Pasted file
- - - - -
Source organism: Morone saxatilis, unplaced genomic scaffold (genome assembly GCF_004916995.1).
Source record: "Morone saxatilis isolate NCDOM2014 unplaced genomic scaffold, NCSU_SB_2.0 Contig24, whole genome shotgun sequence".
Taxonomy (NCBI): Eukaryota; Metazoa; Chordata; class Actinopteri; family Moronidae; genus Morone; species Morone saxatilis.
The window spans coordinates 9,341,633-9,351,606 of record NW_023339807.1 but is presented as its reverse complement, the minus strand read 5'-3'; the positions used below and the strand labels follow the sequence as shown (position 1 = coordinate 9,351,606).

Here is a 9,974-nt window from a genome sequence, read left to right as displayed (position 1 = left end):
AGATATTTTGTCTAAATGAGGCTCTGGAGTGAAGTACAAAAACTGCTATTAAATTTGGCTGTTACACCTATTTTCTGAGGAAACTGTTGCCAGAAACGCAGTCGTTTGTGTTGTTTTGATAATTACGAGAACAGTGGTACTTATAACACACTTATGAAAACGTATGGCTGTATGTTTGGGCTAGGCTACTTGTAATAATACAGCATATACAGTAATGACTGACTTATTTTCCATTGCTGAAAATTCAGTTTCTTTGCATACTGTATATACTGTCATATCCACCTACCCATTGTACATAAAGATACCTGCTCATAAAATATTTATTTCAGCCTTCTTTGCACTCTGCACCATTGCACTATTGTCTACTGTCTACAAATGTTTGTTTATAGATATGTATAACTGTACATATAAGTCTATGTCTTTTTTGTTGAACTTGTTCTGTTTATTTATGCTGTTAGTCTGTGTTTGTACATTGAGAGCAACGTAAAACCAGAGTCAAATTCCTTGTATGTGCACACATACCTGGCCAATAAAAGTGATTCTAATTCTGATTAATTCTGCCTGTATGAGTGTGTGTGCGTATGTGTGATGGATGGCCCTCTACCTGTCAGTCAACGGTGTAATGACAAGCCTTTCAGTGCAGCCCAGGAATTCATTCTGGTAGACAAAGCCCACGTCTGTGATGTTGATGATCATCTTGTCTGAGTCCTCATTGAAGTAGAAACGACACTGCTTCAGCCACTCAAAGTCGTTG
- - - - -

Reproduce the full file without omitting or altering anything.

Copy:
Source organism: Morone saxatilis, unplaced genomic scaffold (genome assembly GCF_004916995.1).
Source record: "Morone saxatilis isolate NCDOM2014 unplaced genomic scaffold, NCSU_SB_2.0 Contig24, whole genome shotgun sequence".
Taxonomy (NCBI): Eukaryota; Metazoa; Chordata; class Actinopteri; family Moronidae; genus Morone; species Morone saxatilis.
The window spans coordinates 9,341,633-9,351,606 of record NW_023339807.1 but is presented as its reverse complement, the minus strand read 5'-3'; the positions used below and the strand labels follow the sequence as shown (position 1 = coordinate 9,351,606).

Here is a 9,974-nt window from a genome sequence, read left to right as displayed (position 1 = left end):
AGATATTTTGTCTAAATGAGGCTCTGGAGTGAAGTACAAAAACTGCTATTAAATTTGGCTGTTACACCTATTTTCTGAGGAAACTGTTGCCAGAAACGCAGTCGTTTGTGTTGTTTTGATAATTACGAGAACAGTGGTACTTATAACACACTTATGAAAACGTATGGCTGTATGTTTGGGCTAGGCTACTTGTAATAATACAGCATATACAGTAATGACTGACTTATTTTCCATTGCTGAAAATTCAGTTTCTTTGCATACTGTATATACTGTCATATCCACCTACCCATTGTACATAAAGATACCTGCTCATAAAATATTTATTTCAGCCTTCTTTGCACTCTGCACCATTGCACTATTGTCTACTGTCTACAAATGTTTGTTTATAGATATGTATAACTGTACATATAAGTCTATGTCTTTTTTGTTGAACTTGTTCTGTTTATTTATGCTGTTAGTCTGTGTTTGTACATTGAGAGCAACGTAAAACCAGAGTCAAATTCCTTGTATGTGCACACATACCTGGCCAATAAAAGTGATTCTAATTCTGATTAATTCTGCCTGTATGAGTGTGTGTGCGTATGTGTGATGGATGGCCCTCTACCTGTCAGTCAACGGTGTAATGACAAGCCTTTCAGTGCAGCCCAGGAATTCATTCTGGTAGACAAAGCCCACGTCTGTGATGTTGATGATCATCTTGTCTGAGTCCTCATTGAAGTAGAAACGACACTGCTTCAGCCACTCAAAGTCGTTG